With the August primaries in the rearview mirror, Detroit is staring down the road to November and the general election which will have a major impact locally. And with just a few months to go there is a push to get more of the community involved in local politics. Some remain unconvinced and stand firm on not voting. But, despite that stance, organizations and individuals are still encouraging non-voters to make their voices heard.
Unlike national elections, local politics are a time to effect direct change in the community. However, for some, voting in this season’s general election is still up in the air. In the 2021 primaries, of the almost 500,000 registered voters in the city, just over 71,000 or 14 percent actually voted. The low turnout is part of why a major push to encourage more voters to reach the polls this November is on.
With many Detroiters unswayed by city politics, some are choosing to exercise their right to not vote. Unable to believe voting makes a true difference in the community, some non-voters remain unmoved in their stance. Feeling overlooked, the millennial generation is questioning candidates, the issues and their own say.
“Nobody is advocating for their votes or advocating for their issues,” says Brandon Dandridge, a Detroit resident. “My grandmother is a resident of the city and they [candidates] actively advocate for her vote, but not for my vote or someone in my demographic. It doesn’t reach us where we’re at and they don’t reach us on our issues.”
To counter this, voters in the city are doing their part by casting their votes in each election. Whether attributed to historical moments in Black history or preference, the decision to get involved in elections is personal.
“I vote just because I feel like I’m supposed to. It’s not because I feel like it’s making a difference or any of that. Maybe a guilty conscience makes me vote,” says Dandridge.
Local organizations are also pushing to encourage non-voters to get to the polls. Established more than 100 years ago, the League of Women Voters believes in educated and proactive involvement in all levels of government. The organization also brings awareness to major public policy issues and helps influence it with education and support.
“As the president of the League of Women Voters, [I am] encouraging everyone to get out to vote. We’re voting for mayor, city council and city clerk. It is important to vote in local elections because it directly affects your community. It affects your life. It could affect your grandchildren’s lives. That is why it’s essential to vote,” says Rhonda Craig, president of the Detroit chapter of the League of Women Voters.
Detroit Action is a local grassroots organization that works to change the narrative and numbers around poverty, justice and human development. With the primary numbers being low for the city, getting more involved in voting is pivotal for the people of Detroit. Despite targeting younger voters, there are other demographics that also need to be encouraged to vote.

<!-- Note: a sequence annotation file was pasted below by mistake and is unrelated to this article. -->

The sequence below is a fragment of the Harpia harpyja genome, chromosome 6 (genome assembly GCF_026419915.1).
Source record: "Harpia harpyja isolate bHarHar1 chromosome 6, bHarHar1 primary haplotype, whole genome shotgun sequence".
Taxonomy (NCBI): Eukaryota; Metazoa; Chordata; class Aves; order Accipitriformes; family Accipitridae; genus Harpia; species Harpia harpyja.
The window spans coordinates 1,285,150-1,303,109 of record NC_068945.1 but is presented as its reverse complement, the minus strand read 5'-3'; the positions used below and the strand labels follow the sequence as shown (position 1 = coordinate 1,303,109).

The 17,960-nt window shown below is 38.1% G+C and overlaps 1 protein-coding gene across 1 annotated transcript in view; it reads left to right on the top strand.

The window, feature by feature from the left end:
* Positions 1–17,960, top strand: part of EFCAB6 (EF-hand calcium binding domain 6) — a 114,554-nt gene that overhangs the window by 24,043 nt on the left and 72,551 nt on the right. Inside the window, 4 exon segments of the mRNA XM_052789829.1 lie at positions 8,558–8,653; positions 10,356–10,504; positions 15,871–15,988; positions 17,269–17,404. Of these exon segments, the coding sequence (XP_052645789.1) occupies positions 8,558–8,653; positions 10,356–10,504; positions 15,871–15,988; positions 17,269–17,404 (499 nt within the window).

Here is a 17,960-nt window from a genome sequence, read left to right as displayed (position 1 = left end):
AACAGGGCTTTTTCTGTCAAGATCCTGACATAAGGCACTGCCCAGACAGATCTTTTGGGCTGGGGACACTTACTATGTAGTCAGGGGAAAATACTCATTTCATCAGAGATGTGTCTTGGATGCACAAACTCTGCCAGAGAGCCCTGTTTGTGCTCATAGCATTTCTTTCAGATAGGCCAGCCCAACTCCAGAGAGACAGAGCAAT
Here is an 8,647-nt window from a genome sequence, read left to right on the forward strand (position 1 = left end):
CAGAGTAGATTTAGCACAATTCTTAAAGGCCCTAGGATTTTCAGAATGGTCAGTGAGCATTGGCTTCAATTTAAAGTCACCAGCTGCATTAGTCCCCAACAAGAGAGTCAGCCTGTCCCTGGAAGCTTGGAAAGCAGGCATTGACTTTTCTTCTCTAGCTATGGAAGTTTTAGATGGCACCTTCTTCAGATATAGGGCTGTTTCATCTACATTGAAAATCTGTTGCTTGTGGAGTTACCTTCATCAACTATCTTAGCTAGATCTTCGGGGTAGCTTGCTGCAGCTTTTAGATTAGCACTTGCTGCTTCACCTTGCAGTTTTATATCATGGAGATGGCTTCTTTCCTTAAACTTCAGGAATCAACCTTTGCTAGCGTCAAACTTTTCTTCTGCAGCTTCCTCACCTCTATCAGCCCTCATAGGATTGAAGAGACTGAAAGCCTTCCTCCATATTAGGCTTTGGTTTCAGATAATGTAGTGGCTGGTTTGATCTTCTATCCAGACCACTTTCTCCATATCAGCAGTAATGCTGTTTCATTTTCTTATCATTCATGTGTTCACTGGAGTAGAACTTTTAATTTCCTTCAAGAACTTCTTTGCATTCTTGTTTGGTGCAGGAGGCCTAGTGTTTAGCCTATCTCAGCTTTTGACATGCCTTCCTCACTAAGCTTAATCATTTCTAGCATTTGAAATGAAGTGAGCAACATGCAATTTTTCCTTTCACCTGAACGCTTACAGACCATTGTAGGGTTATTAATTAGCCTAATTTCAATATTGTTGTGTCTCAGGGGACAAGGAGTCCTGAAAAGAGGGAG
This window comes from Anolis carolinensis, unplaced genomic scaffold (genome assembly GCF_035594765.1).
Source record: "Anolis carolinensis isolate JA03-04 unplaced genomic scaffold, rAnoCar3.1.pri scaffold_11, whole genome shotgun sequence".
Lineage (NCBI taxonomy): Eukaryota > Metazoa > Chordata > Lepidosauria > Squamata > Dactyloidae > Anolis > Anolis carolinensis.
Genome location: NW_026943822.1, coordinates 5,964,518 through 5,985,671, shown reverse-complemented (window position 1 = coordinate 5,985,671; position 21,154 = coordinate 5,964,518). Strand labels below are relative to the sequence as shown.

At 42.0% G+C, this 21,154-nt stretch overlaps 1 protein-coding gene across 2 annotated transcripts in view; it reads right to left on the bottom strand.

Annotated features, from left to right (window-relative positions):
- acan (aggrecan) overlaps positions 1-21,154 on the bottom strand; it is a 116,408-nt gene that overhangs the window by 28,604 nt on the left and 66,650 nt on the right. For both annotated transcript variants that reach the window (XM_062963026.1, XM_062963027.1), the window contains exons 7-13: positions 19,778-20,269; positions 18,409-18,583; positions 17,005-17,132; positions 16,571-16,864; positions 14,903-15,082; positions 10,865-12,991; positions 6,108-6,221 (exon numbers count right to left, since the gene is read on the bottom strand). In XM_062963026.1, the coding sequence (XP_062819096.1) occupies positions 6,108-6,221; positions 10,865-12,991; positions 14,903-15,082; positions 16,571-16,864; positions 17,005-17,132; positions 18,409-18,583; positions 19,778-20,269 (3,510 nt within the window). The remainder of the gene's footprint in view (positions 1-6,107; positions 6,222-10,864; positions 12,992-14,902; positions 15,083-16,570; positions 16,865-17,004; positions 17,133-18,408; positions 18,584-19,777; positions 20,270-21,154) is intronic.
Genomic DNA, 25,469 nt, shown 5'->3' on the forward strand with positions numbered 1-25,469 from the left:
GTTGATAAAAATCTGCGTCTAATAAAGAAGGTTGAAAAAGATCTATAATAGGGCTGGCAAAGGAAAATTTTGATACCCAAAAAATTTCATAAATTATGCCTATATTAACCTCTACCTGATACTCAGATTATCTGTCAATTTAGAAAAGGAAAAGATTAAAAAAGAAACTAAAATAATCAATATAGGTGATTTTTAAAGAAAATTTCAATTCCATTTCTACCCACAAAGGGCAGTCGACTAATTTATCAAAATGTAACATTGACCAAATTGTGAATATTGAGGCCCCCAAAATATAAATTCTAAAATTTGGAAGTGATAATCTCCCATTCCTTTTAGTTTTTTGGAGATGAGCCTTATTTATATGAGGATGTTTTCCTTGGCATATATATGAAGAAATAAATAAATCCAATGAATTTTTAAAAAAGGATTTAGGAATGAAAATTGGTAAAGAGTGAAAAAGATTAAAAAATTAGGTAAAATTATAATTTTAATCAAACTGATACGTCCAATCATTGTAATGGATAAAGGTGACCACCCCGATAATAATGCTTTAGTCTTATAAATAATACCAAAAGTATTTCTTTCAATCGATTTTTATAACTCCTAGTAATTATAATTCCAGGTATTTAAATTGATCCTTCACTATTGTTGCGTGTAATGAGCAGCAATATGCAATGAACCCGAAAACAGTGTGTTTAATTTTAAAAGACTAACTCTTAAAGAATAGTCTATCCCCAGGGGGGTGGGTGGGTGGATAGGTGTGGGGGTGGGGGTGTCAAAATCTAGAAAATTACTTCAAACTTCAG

“You have returning citizens who are eligible to vote who don’t know they can. We have elderly who can vote, but are tired of seeing no change. When we talk about driving more people to the polls, it has to be all-inclusive. It’s not just young people who are not getting to the polls. Young people actually are voting,” says Taylor Harrell, civic engagement manager at Detroit Action.
As elections come and go, many hold firm beliefs that dissuade voting. Millennials, while a large and continually growing demographic, account for some of the greatest numbers in general elections. Surpassing the Baby Boomer generation, this new age of votes is making its imprint on the polls. However, to push more people to vote, key issues with trust are being called into play. Transparency from each candidate is noted as being needed to flip non-voters into souls at the polls.
“We need to have more candidates that represent us and who we are and what we are striving to accomplish. I feel like a lot of times the people who are our representatives don’t necessarily have a connection with the residents. It’s more of a political connection,” says Dandridge. “Producing more changes … and embodying the community and its issues would appeal more to the community.”
For Detroit Action, going beyond the polls into the hearts and homes of city residents helps voting numbers. An organization that still believes in door-knocking, Detroit Action works on off-seasons to ensure the public is knowledgeable about the process, candidates and issues.
“With Detroit Action, and other organizations should jump on board with this, it’s about meeting people where they are. It’s not enough to simply tell people their vote is their voice, especially when talking to marginalized communities,” says Harrell. “If we continue to organize around issues and not rally behind a person based on political party affiliation, that’s what we can do [to increase voting numbers].”
Residents who are undecided on voting in this term’s general election have just a few weeks to make their final decision. The general elections will cover the mayor, city council and city clerk in Detroit. For those looking to register, the option is still available. Absentee ballots will be accepted for the general elections this coming November. More information can be found on the city’s website.